Small changes like this to the outline of a team’s tactics are acceptable and I’d like to see them more often that not. For example against teams like Sunderland and Fulham, I’d have like to the tactics regarding shot-taking to be to shoot quite impetuously because Fulham concede lots of low quality chances (and a few high quality because Fulham). You know the next chance won’t be too far away. Against the likes of Liverpool, I’d like to see a pass-into-the-goal ethos because Liverpool concede few chances but high quality chances. Also, this would help to stop Suarez and co. from scoring or even creating chances because you can’t do that without the ball. Can ya?

The Ghost of Harry

Dare I say it but against in AVB’s last four games versus Sunderland, Fulham, Anzhi Makhachkala and finally Liverpool, the tactics the team employed was reminiscent of Harry Redknapp’s ‘fuckin’ run around a bit’ pseudo-tactics. Some times we’d counter-attack, sometimes we’d play the percentages, sometimes we’d play a bunkered defense, sometimes we’d play a high line, sometimes we’d play two inverted wingers in a search for key passes, sometimes we’d play two traditional wingers in search of crosses (with Defoe in the middle because yolo), sometimes we’d play with Sandro, Dembele and Paulinho with  high pressing, sometimes, even rarer still with the same players, we’d sit back and form a ‘christmas tree’ in order to force the opposition wide.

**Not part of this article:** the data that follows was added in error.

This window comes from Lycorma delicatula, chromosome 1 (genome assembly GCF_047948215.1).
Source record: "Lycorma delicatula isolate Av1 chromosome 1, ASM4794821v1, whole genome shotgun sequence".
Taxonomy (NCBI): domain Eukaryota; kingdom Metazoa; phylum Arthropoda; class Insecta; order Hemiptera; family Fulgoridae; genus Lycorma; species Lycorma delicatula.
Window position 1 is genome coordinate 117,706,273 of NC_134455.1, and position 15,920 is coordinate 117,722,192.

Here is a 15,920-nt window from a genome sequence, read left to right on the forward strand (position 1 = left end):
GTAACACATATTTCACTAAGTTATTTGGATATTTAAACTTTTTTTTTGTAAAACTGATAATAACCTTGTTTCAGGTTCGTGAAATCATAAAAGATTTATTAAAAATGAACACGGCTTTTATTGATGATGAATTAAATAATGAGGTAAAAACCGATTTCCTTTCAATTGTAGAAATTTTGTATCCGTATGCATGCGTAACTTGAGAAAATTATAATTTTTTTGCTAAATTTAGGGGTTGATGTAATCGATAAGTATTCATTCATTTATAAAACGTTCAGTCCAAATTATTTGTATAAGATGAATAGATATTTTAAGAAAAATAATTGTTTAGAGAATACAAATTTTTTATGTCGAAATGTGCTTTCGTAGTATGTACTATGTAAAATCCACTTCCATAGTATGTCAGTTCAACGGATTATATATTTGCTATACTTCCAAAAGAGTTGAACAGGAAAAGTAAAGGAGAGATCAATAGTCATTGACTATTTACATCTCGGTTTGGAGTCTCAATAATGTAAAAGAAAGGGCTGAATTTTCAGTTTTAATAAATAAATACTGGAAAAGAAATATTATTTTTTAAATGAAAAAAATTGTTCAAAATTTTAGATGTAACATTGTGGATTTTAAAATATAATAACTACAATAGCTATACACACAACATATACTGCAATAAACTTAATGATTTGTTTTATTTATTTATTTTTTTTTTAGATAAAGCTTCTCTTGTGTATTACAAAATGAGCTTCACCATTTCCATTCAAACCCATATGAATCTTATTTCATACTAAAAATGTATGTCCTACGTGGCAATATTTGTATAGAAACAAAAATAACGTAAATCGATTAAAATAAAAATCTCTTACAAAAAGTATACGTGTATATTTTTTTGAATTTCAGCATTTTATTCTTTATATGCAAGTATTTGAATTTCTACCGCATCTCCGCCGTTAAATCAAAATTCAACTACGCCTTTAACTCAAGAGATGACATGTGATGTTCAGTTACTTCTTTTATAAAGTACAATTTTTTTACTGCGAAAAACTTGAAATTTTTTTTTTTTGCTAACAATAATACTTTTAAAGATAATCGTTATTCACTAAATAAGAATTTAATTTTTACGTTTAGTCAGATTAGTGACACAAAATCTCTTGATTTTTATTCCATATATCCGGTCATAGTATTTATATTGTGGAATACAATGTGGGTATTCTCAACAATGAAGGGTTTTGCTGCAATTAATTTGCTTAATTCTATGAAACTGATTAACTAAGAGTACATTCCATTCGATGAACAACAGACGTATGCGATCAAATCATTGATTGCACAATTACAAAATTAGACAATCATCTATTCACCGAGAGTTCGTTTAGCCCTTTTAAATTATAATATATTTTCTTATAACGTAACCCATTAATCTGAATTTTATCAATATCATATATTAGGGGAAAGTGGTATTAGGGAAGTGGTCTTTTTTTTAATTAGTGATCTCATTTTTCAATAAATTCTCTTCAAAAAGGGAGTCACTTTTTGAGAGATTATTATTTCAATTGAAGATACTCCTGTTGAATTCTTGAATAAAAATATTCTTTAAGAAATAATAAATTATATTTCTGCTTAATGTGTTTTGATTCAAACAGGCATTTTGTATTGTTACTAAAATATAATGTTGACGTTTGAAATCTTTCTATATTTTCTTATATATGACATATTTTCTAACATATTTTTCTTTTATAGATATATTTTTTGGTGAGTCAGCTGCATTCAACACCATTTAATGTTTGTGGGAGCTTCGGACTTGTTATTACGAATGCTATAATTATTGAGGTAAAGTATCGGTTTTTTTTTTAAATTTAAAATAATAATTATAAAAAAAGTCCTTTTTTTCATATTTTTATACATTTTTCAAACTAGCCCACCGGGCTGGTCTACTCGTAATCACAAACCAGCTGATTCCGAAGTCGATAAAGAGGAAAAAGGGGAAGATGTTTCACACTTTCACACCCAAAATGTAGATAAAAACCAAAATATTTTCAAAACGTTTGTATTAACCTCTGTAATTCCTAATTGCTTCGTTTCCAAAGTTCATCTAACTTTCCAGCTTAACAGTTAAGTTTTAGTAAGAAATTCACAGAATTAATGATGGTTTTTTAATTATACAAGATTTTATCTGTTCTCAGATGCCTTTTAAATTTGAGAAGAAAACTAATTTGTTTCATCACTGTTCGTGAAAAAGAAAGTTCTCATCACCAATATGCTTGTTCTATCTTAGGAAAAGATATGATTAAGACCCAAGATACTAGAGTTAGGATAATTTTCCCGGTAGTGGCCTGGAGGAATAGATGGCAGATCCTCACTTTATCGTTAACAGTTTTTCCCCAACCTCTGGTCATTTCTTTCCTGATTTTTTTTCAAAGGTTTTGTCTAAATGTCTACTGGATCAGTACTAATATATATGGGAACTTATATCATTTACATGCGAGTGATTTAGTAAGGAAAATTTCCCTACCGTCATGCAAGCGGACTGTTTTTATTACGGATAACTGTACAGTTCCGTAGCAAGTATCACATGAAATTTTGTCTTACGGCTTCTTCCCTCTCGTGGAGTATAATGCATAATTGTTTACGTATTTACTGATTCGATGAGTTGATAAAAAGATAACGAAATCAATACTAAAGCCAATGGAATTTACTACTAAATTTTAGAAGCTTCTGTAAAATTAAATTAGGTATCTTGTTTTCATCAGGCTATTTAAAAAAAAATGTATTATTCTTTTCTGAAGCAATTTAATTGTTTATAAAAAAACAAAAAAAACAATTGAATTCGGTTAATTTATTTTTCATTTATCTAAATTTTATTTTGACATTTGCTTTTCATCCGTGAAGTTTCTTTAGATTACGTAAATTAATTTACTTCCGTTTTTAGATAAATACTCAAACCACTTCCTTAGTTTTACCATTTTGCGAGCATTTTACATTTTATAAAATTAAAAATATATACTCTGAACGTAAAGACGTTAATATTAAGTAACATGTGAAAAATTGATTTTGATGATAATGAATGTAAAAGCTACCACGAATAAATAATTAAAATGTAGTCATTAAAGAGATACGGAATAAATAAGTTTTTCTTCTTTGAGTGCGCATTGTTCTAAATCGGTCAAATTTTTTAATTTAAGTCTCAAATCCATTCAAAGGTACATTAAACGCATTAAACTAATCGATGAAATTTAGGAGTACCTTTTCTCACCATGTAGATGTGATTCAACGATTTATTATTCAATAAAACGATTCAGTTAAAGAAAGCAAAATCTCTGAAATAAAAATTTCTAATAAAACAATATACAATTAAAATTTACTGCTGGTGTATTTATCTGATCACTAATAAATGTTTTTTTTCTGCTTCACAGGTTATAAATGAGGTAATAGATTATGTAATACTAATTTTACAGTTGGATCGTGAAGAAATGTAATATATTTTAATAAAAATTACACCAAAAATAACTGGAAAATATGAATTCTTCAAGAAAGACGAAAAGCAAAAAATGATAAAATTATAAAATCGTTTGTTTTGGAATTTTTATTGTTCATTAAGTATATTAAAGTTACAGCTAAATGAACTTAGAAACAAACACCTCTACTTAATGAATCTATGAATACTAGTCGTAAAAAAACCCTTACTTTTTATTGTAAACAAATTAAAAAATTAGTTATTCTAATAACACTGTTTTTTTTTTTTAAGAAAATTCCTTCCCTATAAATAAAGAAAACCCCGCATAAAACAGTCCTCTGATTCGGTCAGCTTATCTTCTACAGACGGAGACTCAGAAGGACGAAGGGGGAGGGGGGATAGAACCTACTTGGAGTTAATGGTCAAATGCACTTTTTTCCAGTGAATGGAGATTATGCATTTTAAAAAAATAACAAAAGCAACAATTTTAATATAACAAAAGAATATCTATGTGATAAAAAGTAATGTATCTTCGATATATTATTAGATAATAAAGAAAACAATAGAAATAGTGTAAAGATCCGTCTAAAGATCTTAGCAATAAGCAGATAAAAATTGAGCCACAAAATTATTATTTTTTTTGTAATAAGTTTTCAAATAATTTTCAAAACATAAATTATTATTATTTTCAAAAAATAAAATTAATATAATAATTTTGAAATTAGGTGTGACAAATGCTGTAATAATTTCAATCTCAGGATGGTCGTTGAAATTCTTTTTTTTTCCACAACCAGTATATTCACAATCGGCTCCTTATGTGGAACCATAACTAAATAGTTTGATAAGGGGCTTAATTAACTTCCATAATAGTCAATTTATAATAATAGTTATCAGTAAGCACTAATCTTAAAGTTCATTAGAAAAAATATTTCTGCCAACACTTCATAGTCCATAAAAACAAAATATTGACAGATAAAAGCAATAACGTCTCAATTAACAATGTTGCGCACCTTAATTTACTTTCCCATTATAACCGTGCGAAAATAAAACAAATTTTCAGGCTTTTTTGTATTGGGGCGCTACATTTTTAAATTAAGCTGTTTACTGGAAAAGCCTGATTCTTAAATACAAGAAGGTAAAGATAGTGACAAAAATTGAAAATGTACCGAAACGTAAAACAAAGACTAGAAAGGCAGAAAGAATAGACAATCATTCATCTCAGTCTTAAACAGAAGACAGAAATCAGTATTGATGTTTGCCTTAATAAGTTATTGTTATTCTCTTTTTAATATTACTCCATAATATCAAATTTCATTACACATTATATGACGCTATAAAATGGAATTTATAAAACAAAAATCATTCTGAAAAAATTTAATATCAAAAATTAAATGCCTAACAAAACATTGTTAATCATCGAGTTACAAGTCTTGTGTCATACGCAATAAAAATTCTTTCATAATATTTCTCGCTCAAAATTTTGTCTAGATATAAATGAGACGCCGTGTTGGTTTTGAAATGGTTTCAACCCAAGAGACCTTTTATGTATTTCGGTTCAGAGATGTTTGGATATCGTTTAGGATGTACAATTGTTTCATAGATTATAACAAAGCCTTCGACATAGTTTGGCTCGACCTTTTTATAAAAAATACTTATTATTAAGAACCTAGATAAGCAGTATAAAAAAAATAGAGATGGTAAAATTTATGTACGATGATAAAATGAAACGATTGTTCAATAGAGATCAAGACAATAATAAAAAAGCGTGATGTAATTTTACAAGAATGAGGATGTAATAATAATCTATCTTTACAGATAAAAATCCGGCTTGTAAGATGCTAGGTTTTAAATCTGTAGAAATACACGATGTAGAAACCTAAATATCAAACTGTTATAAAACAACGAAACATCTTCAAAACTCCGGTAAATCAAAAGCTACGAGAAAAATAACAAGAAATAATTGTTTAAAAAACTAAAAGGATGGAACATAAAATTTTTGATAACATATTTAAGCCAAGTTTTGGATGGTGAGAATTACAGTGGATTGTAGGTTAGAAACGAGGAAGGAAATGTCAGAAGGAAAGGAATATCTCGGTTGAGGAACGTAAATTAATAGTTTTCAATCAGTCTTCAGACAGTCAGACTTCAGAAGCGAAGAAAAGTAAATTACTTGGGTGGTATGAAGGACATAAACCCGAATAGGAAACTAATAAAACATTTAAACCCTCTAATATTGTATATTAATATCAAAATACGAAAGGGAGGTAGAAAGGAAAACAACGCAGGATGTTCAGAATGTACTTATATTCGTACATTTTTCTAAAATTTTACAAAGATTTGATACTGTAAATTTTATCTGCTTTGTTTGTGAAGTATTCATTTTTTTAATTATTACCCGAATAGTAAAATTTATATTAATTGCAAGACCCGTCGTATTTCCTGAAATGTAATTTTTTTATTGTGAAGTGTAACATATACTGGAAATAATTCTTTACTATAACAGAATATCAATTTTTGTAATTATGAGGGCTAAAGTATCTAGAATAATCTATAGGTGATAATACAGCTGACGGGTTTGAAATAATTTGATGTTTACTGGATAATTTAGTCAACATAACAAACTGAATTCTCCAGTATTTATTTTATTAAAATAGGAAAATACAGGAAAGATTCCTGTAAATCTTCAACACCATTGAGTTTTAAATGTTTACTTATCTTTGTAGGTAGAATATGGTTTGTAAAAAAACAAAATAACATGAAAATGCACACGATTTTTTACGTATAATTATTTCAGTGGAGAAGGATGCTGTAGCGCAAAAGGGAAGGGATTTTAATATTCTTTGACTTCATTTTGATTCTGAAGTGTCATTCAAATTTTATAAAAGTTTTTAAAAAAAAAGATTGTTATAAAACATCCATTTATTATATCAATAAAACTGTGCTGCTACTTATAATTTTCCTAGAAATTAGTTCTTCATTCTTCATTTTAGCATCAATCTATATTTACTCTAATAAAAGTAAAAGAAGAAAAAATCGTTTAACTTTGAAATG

So basically, I have no idea what Villas-Boas’ tactics were in the last 4 games of his tenure with Tottenham Hotspur because from game-to-game or even in-game there was a massive variation between the tactics employed.

I do, however, know what Villas-Boas’ most desirable tactics were. High pressure, high line, possession-based, pot-shots from range (but let’s all blame Townsend for that), pragmatic, keep things tight, little emphasis on crossing. They’re just a few of the buzz-terms used to describe AVB’s tactics.

nota bene: This could have been the players. There was rumour that some players didn’t understand the phrase; ‘phase of play.’ If that’s the case, then we might as well liquidate all our assets. Andre may have had a clear vision for how we should play but the players were too dogmatic, docile or dumb to implement it.

Unfortunately, this tactically vision became all too dispensable during the last spasms of AVB’s tenure. AVB has a lot of reputations. Reputations as a number of things, the majority of them are fabricated by the media. One of these reputation is as an inexorable, inflexible manager unwilling to deviate from his tactics. One match in particular stood out and sticks in my mind.